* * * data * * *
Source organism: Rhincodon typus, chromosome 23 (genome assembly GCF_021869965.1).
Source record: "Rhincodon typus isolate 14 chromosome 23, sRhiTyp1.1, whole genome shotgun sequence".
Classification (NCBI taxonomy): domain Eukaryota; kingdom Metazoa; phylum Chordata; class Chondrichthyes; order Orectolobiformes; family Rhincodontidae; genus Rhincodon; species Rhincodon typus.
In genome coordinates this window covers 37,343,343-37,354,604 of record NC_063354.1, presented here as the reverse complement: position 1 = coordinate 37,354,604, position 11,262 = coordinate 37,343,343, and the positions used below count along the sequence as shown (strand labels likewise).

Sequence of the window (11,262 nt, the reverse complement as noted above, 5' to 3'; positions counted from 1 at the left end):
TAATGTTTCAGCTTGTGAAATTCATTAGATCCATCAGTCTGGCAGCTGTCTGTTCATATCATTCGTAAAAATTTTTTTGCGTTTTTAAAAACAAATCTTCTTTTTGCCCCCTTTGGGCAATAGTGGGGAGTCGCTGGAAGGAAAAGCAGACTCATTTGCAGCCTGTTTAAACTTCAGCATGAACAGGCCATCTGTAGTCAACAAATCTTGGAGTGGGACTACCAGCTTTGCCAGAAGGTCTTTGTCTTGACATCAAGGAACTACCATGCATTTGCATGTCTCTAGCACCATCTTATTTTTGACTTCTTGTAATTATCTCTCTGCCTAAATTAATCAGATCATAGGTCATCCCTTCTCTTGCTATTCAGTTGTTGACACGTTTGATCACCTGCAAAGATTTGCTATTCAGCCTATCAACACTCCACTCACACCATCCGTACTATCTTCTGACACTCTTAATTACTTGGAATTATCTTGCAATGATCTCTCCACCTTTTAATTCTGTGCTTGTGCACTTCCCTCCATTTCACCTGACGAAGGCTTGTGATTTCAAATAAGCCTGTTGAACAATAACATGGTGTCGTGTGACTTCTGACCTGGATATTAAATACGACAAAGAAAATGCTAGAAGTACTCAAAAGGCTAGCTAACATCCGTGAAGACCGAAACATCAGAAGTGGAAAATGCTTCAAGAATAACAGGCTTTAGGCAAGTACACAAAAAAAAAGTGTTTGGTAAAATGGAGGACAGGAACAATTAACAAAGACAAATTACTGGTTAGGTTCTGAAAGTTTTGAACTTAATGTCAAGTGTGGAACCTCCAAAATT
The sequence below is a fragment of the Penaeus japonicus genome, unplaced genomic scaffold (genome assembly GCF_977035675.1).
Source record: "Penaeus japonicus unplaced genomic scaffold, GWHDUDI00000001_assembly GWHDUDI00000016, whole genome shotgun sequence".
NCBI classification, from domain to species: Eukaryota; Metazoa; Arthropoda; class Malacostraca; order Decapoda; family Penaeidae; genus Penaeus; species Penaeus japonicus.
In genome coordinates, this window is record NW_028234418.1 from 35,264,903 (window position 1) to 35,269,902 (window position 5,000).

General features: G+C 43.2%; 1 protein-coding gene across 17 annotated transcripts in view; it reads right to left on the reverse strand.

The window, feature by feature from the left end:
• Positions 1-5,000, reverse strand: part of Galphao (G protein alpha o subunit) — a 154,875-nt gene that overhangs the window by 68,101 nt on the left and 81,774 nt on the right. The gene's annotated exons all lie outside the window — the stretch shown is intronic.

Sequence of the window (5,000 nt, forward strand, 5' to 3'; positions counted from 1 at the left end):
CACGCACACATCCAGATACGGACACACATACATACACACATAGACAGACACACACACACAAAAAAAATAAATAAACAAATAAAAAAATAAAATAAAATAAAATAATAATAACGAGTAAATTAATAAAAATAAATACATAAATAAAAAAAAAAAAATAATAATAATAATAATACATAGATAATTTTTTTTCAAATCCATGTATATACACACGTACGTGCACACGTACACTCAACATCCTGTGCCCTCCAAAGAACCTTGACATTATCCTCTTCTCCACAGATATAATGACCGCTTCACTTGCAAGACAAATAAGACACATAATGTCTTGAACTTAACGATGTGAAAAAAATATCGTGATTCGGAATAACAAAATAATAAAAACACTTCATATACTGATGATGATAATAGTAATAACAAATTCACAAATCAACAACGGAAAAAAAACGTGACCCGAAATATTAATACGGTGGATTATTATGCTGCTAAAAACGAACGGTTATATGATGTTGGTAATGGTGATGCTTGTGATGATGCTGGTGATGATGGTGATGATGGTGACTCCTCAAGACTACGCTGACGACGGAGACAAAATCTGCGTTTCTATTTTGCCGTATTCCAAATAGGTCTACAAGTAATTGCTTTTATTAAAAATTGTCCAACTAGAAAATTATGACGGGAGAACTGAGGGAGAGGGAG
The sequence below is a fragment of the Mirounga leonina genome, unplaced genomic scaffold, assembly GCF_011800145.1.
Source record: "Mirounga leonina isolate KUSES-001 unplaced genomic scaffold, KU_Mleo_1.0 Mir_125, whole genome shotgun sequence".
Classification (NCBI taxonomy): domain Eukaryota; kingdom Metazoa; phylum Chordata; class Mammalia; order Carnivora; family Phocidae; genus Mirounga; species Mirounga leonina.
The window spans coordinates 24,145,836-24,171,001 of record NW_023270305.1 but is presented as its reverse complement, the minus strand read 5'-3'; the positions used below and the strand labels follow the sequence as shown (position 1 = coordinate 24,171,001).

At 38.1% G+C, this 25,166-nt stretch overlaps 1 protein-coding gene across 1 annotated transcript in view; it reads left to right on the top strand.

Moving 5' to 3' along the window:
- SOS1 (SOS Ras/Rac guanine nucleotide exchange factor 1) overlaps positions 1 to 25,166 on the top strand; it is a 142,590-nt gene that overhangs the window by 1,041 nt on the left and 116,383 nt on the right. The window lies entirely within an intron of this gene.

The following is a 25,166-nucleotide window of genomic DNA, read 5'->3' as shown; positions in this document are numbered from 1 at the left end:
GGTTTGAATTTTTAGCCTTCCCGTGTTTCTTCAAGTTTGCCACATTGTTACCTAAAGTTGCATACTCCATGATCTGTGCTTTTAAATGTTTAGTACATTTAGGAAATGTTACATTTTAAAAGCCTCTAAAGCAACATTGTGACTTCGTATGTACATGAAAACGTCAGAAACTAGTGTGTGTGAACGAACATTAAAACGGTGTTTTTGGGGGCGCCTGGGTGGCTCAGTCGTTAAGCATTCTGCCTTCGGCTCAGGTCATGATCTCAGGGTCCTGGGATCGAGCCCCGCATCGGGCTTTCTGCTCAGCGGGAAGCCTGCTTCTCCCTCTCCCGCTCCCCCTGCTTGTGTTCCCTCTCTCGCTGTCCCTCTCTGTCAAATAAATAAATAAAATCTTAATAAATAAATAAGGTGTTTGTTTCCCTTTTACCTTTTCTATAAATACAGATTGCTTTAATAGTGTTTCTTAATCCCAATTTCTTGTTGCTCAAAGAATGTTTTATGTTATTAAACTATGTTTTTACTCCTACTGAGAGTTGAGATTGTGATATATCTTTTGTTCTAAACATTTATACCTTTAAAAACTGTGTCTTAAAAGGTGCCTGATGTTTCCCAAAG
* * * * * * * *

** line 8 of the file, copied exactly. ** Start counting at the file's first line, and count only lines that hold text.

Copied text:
Source record: "Penaeus japonicus unplaced genomic scaffold, GWHDUDI00000001_assembly GWHDUDI00000016, whole genome shotgun sequence".